But of course, we want to know the playoff status of each team as of every day, not just December 1. To do that, we’d put all the code we wrote into a function and create an input for that first step of filtering our team_game data frame. In the function below, that input, which is the one argument in function(), is called simply date, and it’s used in the third line within the function, filter(game_date < date).

# Run the function to get the values for each game date

standings_points <- function(date) {
  division <- team_game %>%
    # this will filter to all the games before the selected standings date
    filter(game_date < date) %>%
    group_by(conference, division, team) %>%
    # find the max points, wins, etc. as of that date
    summarize(points = max(points_running),
              games = max(game_count),
              RW = max(RW_running),
              ROW = max(ROW_running),
              wins = max(wins_running)) %>%
    # sort to take care of the tie-breakers
    arrange(desc(points), games, desc(RW), desc(ROW), desc(wins)) %>%
    # find each team's rank within their division
    mutate(div_rank = row_number()) %>%
    group_by(conference) %>%
    # find each team's rank within the conference
    mutate(conf_rank = row_number(),
           div_top3 = ifelse(div_rank < 4, 1, 0),
           standings_date = date)
  wildcard <- division %>%
    # filter to teams that are not automatically in the playoffs
    filter(div_top3 == 0) %>%
    group_by(conference) %>%
    # find the rank of the remaining teams and determine which two are wild card teams
    mutate(conf_rank_new = row_number(),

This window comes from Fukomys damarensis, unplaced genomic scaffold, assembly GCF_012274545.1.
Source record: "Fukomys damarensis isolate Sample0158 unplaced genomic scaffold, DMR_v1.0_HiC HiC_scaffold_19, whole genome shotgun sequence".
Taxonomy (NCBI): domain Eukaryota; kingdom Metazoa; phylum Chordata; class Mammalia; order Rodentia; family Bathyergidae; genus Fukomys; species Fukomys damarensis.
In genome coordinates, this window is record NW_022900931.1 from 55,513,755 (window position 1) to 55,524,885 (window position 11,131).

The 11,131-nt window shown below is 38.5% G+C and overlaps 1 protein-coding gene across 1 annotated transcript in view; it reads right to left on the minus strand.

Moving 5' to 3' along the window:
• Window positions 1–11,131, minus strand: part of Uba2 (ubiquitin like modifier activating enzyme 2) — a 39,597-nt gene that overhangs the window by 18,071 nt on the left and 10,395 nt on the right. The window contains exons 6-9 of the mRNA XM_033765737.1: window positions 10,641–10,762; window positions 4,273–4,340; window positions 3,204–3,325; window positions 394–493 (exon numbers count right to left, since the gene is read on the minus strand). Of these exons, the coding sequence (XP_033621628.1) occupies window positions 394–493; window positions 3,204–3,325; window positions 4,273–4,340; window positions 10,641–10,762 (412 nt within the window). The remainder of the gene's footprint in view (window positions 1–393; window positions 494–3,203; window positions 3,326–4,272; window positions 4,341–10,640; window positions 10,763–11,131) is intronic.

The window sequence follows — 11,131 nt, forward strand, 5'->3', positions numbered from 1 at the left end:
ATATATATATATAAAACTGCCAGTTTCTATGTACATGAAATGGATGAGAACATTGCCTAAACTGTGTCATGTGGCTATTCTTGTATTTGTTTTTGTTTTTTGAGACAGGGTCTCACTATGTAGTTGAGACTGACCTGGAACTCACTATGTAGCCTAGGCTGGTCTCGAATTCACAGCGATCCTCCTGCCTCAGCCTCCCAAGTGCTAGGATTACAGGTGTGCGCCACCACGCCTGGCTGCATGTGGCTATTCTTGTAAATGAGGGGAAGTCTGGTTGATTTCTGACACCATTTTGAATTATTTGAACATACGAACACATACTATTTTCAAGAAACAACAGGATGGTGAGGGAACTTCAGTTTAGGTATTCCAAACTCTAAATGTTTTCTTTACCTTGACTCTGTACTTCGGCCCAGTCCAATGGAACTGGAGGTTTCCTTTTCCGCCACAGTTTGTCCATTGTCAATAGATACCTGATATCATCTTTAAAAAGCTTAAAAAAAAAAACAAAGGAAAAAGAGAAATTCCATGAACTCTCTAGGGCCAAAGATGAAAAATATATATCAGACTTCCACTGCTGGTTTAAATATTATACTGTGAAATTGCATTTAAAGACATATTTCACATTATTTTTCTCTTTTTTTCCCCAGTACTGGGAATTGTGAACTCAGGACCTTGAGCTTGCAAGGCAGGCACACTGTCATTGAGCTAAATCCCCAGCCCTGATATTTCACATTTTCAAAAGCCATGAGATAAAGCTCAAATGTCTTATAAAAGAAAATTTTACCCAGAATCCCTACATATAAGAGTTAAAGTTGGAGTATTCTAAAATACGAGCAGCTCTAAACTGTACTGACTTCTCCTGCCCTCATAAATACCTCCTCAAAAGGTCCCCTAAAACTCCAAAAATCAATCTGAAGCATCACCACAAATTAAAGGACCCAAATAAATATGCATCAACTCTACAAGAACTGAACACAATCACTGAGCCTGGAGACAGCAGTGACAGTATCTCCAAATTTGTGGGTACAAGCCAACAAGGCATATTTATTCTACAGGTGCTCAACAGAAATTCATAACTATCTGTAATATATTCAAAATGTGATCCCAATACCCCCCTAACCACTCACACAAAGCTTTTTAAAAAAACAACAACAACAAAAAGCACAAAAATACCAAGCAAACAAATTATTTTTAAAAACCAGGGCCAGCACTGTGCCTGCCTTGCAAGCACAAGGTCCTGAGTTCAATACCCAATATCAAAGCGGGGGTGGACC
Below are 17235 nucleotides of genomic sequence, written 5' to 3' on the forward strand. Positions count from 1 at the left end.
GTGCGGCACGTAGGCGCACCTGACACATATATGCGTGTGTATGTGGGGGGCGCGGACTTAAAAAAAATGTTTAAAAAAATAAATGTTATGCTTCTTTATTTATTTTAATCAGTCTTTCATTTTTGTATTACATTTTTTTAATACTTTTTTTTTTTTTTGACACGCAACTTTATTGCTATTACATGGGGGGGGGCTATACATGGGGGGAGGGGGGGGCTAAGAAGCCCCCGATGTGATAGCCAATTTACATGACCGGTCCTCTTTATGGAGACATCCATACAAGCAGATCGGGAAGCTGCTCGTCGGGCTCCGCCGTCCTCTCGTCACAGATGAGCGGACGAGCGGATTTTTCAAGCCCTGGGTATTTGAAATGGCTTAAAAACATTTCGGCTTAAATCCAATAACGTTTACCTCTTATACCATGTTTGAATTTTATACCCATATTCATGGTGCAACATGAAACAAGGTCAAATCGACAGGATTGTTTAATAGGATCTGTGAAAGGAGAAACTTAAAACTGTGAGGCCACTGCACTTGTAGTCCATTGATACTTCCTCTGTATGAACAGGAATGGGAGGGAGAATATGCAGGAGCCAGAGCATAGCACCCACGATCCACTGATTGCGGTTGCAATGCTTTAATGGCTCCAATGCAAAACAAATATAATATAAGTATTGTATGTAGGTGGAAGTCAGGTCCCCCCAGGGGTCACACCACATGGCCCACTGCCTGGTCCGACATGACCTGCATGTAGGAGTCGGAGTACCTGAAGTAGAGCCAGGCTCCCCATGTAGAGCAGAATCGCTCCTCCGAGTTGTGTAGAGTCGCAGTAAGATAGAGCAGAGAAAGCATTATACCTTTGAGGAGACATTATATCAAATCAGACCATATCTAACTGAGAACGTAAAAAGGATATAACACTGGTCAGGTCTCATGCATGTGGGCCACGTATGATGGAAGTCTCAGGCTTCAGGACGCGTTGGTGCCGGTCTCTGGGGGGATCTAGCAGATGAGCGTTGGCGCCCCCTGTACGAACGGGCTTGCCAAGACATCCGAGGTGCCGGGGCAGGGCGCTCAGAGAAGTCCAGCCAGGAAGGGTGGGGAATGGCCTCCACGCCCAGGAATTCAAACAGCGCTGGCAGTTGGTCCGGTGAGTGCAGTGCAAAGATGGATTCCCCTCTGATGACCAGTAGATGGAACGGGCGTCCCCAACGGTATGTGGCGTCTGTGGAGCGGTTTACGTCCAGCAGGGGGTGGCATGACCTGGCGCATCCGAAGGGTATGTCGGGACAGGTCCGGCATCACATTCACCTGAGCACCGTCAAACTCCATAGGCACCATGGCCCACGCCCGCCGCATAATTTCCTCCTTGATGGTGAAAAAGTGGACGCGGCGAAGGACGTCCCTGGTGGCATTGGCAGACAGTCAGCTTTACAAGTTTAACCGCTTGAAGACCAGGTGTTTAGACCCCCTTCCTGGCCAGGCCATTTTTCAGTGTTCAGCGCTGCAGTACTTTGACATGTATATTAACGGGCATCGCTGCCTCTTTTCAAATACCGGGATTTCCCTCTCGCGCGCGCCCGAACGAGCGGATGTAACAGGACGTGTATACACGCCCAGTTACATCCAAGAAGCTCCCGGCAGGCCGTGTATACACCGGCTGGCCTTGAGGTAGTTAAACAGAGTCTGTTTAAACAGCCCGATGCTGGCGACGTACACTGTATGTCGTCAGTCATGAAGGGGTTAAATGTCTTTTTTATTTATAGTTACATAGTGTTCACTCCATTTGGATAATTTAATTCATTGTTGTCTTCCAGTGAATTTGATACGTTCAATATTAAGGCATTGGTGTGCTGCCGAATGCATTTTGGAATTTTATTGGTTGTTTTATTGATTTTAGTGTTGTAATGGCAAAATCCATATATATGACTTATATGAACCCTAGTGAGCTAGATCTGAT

wild_card = ifelse(conf_rank_new < 3, 1, 0)) %>%
    filter(wild_card == 1) %>%
  playoff_spot <- division %>%
    # join back in the wild card data
    left_join(select(wildcard, team, wild_card), by = "team") %>%
    # determine which teams are in a playoff spot
    mutate(playoff_spot = ifelse(div_top3 == 1 | !(is.na(wild_card)), 1, 0))
  threshold <- playoff_spot %>%
    # filter to playoff teams only at that time
    filter(playoff_spot == 1) %>%
    group_by(conference) %>%
    # find the points threshold
    summarize(pts_threshold = min(points))
  playoff_spot <- playoff_spot %>%
    # join back in the threshold data
    left_join(threshold, by = "conference")

# Use the map_df function to apply to function to each unique value of game_date

standings_data <- map_df(unique(team_game$game_date), standings_points)

That last line of code above uses the map_df() function from the purrr package to apply the function iteratively. The second argument of map_df() is the name of our new function, standings_points, while the first argument is the input to the function (what’s referred to as date within the user-defined function code itself). We’re telling R to apply that function many times, with the inputs being each unique value of game_date from our team_game data frame that serves as the starting point of the function. map_df collects all the data from running the function many times and puts it into the resulting standings_data data frame, which has a row per team per date with their own results (from the team_game data frame) as well as all the variables created with the function (div_rank, conf_rank, playoff_spot, pts_threshold, etc.)

What can be done with this?